Reports of increased unemployment and expected mass layoffs in the telecommunications sector have led me to the Tel Aviv offices of the Israel Employment Service, located in a high-rise government office building not far from Defense Ministry headquarters.  I get off the bus and trudge across a sun-scorched  multiple intersection, then stand in line waiting for my turn to pass a security check at the entrance.
 
Ahead of me are a few Africans migrants, apparently here to renew their residence permits at the Interior Ministry offices.  One tries to push ahead in the line, irking a security guard.  “Don't push,” the exasperated guard says. “Next time I'll kill you." Despite the severity of the words, no one treats it as a threat or deigns to speak up. Everyone, it appears, just wants to be done with it.

Inside, I go up an escalator, pass a store selling flip-flops for NIS 10 a pair, go up a second escalator and reach another, stricter security check.  This time there are metal detectors and a very long line, roughly 100 people standing more or less in order.  Most are headed for the Employment Service offices.

Behind us are biometric check-in stations for those unemployed who've already registered and must sign in once a month to get government unemployment compensation. They simply place a finger on the device's scanner; if there no appropriate job opening in the system, you receive a note with a picture of a house, indicating that you have checked in for the month and can return home. My long wait gives me plenty of time to survey the unemployed putting their thumbs on the scanner -- a young woman, perhaps 30, with an anxious-looking face, a young man wearing kids' athletic socks, a mother with her daughter, both licking ice cream cones.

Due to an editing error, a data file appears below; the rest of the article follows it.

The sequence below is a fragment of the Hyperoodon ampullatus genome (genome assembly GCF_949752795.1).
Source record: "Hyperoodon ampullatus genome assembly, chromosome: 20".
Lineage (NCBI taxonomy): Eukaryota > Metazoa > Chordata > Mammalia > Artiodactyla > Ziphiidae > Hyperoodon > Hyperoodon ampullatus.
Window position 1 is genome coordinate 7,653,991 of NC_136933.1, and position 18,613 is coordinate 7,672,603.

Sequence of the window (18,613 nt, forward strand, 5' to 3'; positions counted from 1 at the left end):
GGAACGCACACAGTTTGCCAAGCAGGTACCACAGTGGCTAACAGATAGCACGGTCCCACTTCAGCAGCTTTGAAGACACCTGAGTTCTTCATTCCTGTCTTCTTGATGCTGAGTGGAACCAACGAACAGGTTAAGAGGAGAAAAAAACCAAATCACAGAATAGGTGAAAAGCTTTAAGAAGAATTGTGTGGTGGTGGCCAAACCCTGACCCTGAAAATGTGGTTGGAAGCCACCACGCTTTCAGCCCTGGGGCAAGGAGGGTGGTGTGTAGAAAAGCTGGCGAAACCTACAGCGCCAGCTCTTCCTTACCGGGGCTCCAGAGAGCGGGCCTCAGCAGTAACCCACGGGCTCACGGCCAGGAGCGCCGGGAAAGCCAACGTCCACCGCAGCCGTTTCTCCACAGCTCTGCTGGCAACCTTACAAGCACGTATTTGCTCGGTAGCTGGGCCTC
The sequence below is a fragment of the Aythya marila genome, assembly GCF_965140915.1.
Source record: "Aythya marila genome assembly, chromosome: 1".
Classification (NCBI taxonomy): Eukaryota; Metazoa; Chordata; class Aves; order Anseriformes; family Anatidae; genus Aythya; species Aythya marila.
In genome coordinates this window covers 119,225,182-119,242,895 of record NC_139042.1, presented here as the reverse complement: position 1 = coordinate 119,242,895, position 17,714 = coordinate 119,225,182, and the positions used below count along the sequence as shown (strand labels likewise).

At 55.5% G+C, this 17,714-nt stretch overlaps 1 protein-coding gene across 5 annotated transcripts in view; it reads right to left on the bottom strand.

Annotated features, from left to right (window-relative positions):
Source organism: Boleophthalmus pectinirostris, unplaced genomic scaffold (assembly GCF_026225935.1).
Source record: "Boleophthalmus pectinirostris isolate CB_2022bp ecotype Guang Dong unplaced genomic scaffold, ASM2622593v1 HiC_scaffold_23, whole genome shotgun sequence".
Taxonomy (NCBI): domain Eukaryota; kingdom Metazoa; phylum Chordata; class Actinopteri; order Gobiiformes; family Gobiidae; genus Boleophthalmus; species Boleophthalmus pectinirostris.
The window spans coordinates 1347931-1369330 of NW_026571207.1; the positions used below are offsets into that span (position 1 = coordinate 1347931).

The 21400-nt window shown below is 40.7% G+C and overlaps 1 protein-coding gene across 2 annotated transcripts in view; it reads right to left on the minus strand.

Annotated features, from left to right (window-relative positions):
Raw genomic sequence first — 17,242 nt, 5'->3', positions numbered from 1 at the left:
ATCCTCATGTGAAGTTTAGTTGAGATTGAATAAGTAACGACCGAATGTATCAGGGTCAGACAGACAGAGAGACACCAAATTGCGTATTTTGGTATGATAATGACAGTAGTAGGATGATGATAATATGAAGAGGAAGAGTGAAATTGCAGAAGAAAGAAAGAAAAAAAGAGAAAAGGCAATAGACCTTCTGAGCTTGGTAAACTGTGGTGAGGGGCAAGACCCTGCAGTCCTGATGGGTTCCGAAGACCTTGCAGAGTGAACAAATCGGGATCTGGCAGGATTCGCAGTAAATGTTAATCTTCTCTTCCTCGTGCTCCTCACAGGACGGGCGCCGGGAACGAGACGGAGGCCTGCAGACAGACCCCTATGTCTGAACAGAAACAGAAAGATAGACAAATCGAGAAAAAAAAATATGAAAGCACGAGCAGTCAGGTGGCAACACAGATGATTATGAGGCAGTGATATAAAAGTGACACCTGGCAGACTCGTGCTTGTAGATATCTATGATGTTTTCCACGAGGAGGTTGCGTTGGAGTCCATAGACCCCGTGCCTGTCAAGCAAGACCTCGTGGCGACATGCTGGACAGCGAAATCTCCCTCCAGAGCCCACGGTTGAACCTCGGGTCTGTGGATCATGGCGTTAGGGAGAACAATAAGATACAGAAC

I pass through the security check with ease, but the woman next to me, in a thin dress, is at a complete loss when she has to pass through the beeping metal detector again and again. Then on to an elevator up to the employment office; on the wall, a note says it's forbidden to use cellphones, which would create a microwave effect inside the elevator's walls.

"Screw the entire bureau. May their name be obliterated. I'm too disgusted to sign," curses an old man in the elevator. Why didn't he use the biometric check-in, I ask.  The angry gent says that there's a problem with his finger and the device doesn't register.

I show my ID to the security guard at the entrance to the office; he hands me a piece of paper with my queue number written in pen and wishes me good luck with what I interpret as a sense of pity. Most of those who actually come into the bureau are there for the first time. There are almost 80 people. The guard says that in Jerusalem at the start of last month, the line at the employment office reached all the way from the office to the light rail tracks, a couple of blocks away.

The office is a long space with cubicles at one end and chairs of waiting clients on the other, separated by a low partition. You sign your name on a list on the wall of the cubicle to which you have been assigned and await your turn. When I arrive, a blonde woman of around 40 with thin heels and a gold-colored belt, who looks like a former model, is kissing a Book of Psalms as her number comes up. She takes a seat in the cubicle. Beyond her, through the window, you can see the grayish shape of Defense Ministry headquarters.

A fight breaks out between a young guy who signed his name on the list and Aviv, a tattooed man who claims he was there first. A woman next me is content filling out a Sudoku puzzle in a freebie newspaper, which turns out to be very popular with those at the people at the Employment Service. A woman with a Russian accent, wearing a red blouse, tells me she has worked in cleaning since she immigrated to Israel from Ukraine, but now wants to find employment in her profession. When I ask what it is, she tells me that she sews fur. When I say there's no chance of finding employment in that, she replies that she will try to get a job in a doll factory in Holon, now that she knows Hebrew better.